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Environment in Asia Series featuring Yiyun Peng and Brian Spivey – Herbaceous Revolution and Environmental Protection: Introducing New Scholarship in Chinese Environmental History
November 20 @ 4:30 pm – 6:00 pm
Yiyun Peng, D. Kim Foundation Postdoctoral Fellow, Department of History, University of Chicago
Brian Spivey, Mellon Faculty Fellow, History Department, UC Irvine
Series Convener: Ling Zhang, Associate Professor, Boston College
Yiyun Peng received her PhD in history from Cornell University in August 2023 and is currently the D. Kim Foundation Postdoctoral Fellow in the Department of History at the University of Chicago. She works on late imperial and modern China and is mainly interested in environmental history, the history of science and technology, and economic history. Her first project demonstrates how a few popular cash crops and the handicraft industries processing them into commodities—indigo dye, bamboo paper, tobacco, and ramie (a fiber plant) cloth—led to a herbaceous revolution in upland Southeast China from the sixteenth to the mid-twentieth century, which profoundly transformed the region’s environment and society. In its dissertation form, this project won the 2023 Messenger Chalmers Prize for the best dissertation in the Department of History at Cornell University. Her second project looks into the production and circulation of ramie in East Asia and beyond.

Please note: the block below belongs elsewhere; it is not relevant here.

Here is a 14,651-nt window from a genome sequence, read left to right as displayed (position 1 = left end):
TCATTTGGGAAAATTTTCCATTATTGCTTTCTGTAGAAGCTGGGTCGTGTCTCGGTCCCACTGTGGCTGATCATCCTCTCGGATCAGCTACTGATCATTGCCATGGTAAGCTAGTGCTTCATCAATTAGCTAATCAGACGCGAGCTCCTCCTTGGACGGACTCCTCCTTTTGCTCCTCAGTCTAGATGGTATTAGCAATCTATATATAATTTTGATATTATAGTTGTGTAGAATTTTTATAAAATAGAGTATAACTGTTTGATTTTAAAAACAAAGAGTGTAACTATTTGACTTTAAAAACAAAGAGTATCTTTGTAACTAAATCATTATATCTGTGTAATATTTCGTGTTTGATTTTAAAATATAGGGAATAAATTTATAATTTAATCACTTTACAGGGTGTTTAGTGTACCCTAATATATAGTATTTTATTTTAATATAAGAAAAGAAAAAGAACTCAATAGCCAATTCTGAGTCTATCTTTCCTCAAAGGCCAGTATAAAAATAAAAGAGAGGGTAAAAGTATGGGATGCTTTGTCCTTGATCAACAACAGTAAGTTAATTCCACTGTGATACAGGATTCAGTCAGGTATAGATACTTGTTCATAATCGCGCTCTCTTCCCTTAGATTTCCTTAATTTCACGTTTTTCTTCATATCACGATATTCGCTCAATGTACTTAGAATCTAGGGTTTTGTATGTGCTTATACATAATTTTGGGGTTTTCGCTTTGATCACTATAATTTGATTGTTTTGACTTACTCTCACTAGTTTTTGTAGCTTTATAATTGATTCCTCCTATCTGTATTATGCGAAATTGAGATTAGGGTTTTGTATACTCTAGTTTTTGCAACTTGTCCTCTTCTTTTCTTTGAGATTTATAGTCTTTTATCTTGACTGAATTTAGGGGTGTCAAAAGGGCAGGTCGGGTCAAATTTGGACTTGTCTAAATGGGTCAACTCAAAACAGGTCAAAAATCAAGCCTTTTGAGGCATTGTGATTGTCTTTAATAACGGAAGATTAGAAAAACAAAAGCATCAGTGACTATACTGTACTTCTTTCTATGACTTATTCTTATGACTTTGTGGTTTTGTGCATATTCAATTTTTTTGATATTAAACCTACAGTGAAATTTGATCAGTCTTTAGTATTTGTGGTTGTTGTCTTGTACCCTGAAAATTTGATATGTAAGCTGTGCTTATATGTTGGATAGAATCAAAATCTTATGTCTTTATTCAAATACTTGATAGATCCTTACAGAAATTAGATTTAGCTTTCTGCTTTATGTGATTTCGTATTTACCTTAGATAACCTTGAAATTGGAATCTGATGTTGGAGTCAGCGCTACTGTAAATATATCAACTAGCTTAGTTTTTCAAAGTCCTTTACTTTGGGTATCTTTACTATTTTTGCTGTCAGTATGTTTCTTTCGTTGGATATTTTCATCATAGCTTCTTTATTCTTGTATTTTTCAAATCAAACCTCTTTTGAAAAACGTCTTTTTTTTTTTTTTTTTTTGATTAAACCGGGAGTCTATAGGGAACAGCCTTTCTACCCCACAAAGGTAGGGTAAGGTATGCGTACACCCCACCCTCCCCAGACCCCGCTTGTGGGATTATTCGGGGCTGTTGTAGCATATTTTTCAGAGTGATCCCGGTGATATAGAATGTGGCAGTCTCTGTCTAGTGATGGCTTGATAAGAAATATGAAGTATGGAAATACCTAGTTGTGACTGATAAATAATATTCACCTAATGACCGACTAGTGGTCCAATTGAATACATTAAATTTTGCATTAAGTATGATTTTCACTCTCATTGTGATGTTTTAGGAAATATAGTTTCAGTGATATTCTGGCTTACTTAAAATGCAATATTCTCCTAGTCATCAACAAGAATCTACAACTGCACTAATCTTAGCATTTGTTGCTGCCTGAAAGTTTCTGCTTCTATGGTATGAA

Brian Spivey is currently a Mellon Faculty Fellow in the History Department at UC Irvine. His work broadly focuses on the reciprocal relationship between environmental and societal change in modern China. His current research project examines how growing global and local awareness of pollution and other unintended side-effects of industrialization during the late Cultural Revolution (1970-1976) drove the early development of environmental protection efforts (“huanjing baohu”) and discussions about sustainable growth in China. He also researches the history of Xinjiang and the Uyghur people, especially during the 1980s.
Also via Zoom.